A legal brouhaha is about to hit Dallas after the City Council decided to ban a porn convention from the city-owned convention center. Council members voted 8-7 on Wednesday to say “no” to the gathering because Mayor Mike Rawlings wanted to protect the city’s brand (via The Dallas Morning News).

Rawlings said last week it was his “civic obligation to protect the city and our citizens” when explaining why he proposed the resolution calling for the ban. And he said Wednesday that as the city’s “chief brand manager … I do not believe this event is good for our city’s brand.”

He said that, yes, voting to ban Exxxotica might well draw a lawsuit — and that was fine with him… And, Rawlings said, he was not about to hide behind a judge’s robes — or, even, the Constitution.

“This is a business that participates in the commerce of sex,” he said, “and we have a way to do that in our city, and I don’t believe it should be at a city-run venue.”

For the record, I have zero interest in attending a porn convention and I’m really not sure why someone would go to one. But there’s something about this vote which bothers me because it involves public property. If the city is willing to ban a porn show from appearing at the convention center, what’s to stop them from banning a gun show, a church/mosque/synagogue/Viking temple gathering, or a comic book show? One friend of mine disagreed with this opinion, saying the expo isn’t guaranteed in the U.S. Constitution:

https://twitter.com/RockwallSciGuy/status/697897847744647168

The problem is the convention IS guaranteed in the U.S. Constitution under the “right of the people to peacefully to assemble” in the First Amendment and Section 1 of the 14th Amendment under the “ No state shall make or enforce any law which shall abridge the privileges or immunities of citizens of the United States; nor shall any state deprive any person of life, liberty, or property, without due process of law; nor deny to any person within its jurisdiction the equal protection of the laws. ” It’s not like the porn convention broke the law when it came to Dallas last year (something Dallas’ own police chief told the City Council). So for the City Council to say, “we have to pass an ordinance banning the convention because having this in our town would hurt our reputation” is ludicrous. The better avenue was proposed by City Councilwoman Jennifer Staubach Gates to condemn the convention and still allow it to go on. There’s nothing stopping Rawlings, Gates, churches, and nonprofits from holding a protest outside the convention center against what’s going on inside the convention center (this was actually done last year without any problems). It’s the same strategy used by abortion clinic protesters. It’s not going to stop everyone from going into the event, but it might stop a few because of the chance at the public shame.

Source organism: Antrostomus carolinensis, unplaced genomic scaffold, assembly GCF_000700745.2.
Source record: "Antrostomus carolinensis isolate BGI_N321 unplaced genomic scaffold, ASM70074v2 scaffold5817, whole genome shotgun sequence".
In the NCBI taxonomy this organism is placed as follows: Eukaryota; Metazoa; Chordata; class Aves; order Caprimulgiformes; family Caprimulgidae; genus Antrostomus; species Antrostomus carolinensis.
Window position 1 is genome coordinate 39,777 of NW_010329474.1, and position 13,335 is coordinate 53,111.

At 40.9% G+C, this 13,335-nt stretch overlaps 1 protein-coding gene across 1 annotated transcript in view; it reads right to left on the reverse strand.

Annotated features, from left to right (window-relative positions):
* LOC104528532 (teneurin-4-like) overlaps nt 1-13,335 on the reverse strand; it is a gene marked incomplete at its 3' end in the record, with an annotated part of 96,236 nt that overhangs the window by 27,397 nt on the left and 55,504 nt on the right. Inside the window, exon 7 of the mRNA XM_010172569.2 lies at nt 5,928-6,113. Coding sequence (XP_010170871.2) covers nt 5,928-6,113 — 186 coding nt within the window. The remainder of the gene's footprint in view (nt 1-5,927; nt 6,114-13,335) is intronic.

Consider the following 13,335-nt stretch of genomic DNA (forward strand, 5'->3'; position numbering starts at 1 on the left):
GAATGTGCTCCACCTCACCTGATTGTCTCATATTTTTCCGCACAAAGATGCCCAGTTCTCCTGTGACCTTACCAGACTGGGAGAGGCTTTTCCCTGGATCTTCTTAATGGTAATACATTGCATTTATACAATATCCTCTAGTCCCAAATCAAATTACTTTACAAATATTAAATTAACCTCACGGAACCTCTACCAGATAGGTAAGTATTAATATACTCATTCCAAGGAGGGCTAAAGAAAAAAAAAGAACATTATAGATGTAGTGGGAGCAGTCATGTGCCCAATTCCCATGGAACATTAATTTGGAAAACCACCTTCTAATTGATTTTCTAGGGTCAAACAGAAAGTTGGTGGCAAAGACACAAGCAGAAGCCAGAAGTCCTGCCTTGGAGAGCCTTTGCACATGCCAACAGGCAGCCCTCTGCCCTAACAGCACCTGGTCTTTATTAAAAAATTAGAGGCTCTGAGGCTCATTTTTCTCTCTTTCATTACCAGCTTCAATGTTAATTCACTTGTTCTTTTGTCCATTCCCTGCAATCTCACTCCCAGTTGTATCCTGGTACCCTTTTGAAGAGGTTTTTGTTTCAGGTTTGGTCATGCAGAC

This also brings up another issue: the fact the convention center is owned by the city. It’s a legal grey area because there are fees groups have to pay before they’re allowed to host an event. If the convention center was private, there wouldn’t be a debate over the issue (and the convention organizers are suing) because it would be a contract between two private entities. The private owners of the convention center could say to the organizers, “No thanks, we don’t want your money, enjoy your refund,” and it’s doubtful a judge would rule against them because of due process in the 14th Amendment. Dallas could also reap property taxes off a privatized convention center because it’s in a great spot in downtown. The reason the city won’t do this is they want their money and the $70K fee to host a convention is $70K. It’s “free money” to a city which is in dire financial straits and needs to make as much money as possible to cover a $1.7B debt.

I completely understand why Rawlings and the rest of the City Council don’t want Exxxotica in the convention center. But their decision to ban it under the guise of protecting Dallas isn’t going to hold water. This is the same City Council which had to pay $270K to settle a lawsuit about protests near highways, got rid of another protest ordinance which kept protesters from being on bridges and overpasses, and had a federal judge tell them their rules on feeding the homeless were unconstitutional. We don’t live in a church, we live in a country with guaranteed rights. This means the porn convention is protected by the First Amendment, just like a gun convention and a religious convention. What would Dallas want their reputation to be: the city which shelled out hundreds of thousands of dollars to fight unconstitutional laws or the city which is willing to let everyone play by the same rules, regardless of how unseemly it might be?